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What should an employee do when their manager does not assign any tasks to him/her, although being aware of employee's idle state and dissatisfaction? Can the employee freely entertain himself, given the fact that he has completed all assignments?

  • Your boss are clearly untrustable. Be advised. – lambdapool May 9 '16 at 15:01
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If the employee wants to keep his/her job, I would suggest:

  • Looking round for tasks that need doing which you would like to do.

  • Suggesting to your boss that, as you've finished all your current work, you'd like to go ahead and do this other task, and asking if that's ok with them.

This is a boiled-down version of the 'assertive statement' approach to respectfully questioning authority from the discipline of 'crew resource management' (designed for aircraft cockpit crews but also extremely useful in other teamwork contexts).

The full version goes like this:

Opening or attention getter - Address the individual. "Hey Chief," or "Captain Smith," or "Bob," or however the name or title that will get the person's attention.

State your concern - Express your analysis of the situation in a direct manner while owning your emotions about it. "I'm concerned that we may not have enough fuel to fly around this storm system," or "I'm worried that the roof might collapse."

State the problem as you see it - "We're showing only 40 minutes of fuel left," or "This building has a lightweight steel truss roof, and we may have fire extension into the roof structure."

State a solution - "Let's divert to another airport and refuel," or "I think we should pull some tiles and take a look with the thermal imaging camera before we commit crews inside."

Obtain agreement (or buy-in) - "Does that sound good to you, Captain?"

https://en.wikipedia.org/wiki/Crew_resource_management#Communication

http://www.iaff.org/06news/NearMissKit/6.%20Crew%20Resource%20Management/CRM.pdf (page 8)

I've put the most important bit in bold.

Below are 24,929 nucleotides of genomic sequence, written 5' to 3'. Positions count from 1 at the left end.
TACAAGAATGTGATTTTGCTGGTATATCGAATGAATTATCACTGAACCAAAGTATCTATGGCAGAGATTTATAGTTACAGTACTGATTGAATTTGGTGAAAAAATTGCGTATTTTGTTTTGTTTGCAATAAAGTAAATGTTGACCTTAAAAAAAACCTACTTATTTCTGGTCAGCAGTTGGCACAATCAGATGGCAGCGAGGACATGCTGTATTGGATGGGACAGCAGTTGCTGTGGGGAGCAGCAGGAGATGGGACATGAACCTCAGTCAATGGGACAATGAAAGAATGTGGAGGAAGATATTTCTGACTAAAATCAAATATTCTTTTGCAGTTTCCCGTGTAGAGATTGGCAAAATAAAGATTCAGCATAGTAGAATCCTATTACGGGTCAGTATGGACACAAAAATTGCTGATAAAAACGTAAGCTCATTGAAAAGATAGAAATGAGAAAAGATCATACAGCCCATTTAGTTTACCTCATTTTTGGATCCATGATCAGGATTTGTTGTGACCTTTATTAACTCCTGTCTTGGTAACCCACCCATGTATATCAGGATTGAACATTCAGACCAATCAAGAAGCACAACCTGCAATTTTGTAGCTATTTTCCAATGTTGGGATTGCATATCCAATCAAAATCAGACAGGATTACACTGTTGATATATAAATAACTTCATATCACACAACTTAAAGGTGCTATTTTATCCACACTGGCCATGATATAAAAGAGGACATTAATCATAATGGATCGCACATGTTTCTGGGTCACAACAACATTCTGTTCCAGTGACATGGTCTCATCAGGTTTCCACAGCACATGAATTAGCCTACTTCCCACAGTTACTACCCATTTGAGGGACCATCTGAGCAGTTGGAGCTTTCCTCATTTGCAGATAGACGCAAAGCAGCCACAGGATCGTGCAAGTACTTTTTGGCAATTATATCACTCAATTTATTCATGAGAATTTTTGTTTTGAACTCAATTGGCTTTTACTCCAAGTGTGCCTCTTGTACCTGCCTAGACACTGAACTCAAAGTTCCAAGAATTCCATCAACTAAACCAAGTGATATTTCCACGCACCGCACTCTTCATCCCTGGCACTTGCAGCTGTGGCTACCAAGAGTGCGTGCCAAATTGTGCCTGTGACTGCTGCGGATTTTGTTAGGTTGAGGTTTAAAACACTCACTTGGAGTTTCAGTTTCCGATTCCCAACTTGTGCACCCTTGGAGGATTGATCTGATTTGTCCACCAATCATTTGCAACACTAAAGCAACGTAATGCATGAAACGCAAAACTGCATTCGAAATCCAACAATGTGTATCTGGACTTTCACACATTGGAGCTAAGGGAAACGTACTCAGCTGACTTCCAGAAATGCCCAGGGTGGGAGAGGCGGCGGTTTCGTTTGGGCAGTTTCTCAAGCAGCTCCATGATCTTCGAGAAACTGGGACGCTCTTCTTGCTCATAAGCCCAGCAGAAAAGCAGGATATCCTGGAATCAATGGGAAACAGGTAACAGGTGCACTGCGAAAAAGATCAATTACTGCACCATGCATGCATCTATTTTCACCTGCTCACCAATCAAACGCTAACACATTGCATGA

• Thank you, it is a very constructive answer and one intended for employees who seek experience and who cannot handle the idle state. However, the question goes beyond this, as I stated in the question that the employer is aware of this idle state and its negative implications. I had to be clearer in my question, adding that 'when such an approach goes unnoticed'. – user5529 Oct 20 '14 at 12:12
  • Maybe the manager is too busy to find suitable tasks for the employee, or is waiting for the employee to take the initiative. By coming up with his/her own suggestions of productive work they could do, the employee makes life easier for the manager while showing that they are a resourceful self-starter - and as a bonus, the employee gets to choose the work they like best. :) – A E Oct 20 '14 at 18:31
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What kind of entertainment do you have in mind?

  • Telling the boss that you are ready, willing and able to help other employees who could use the help and helping these employees is a perfectly acceptable kind of entertainment.

  • Asking the boss for a list of lower priority or long delayed projects that you could work on and that could put the firm on a sounder footing. and working on them is a perfectly acceptable kind of entertainment.

  • Going through the list of to-do's, identifying skills you might need to acquire to do these tasks and acquiring these skills is a perfectly acceptable kind of entertainment.

Keep in mind that the general rule that applies for whatever else you choose to do during your downtime, inactivity results in unemployment.

Why are you asking "Can the employee freely entertain himself, given the fact that he has completed all assignments?" on this site? Why are you not asking YOUR boss that question? If I were your boss, what do you think I would/should do to you if you asked me that question?

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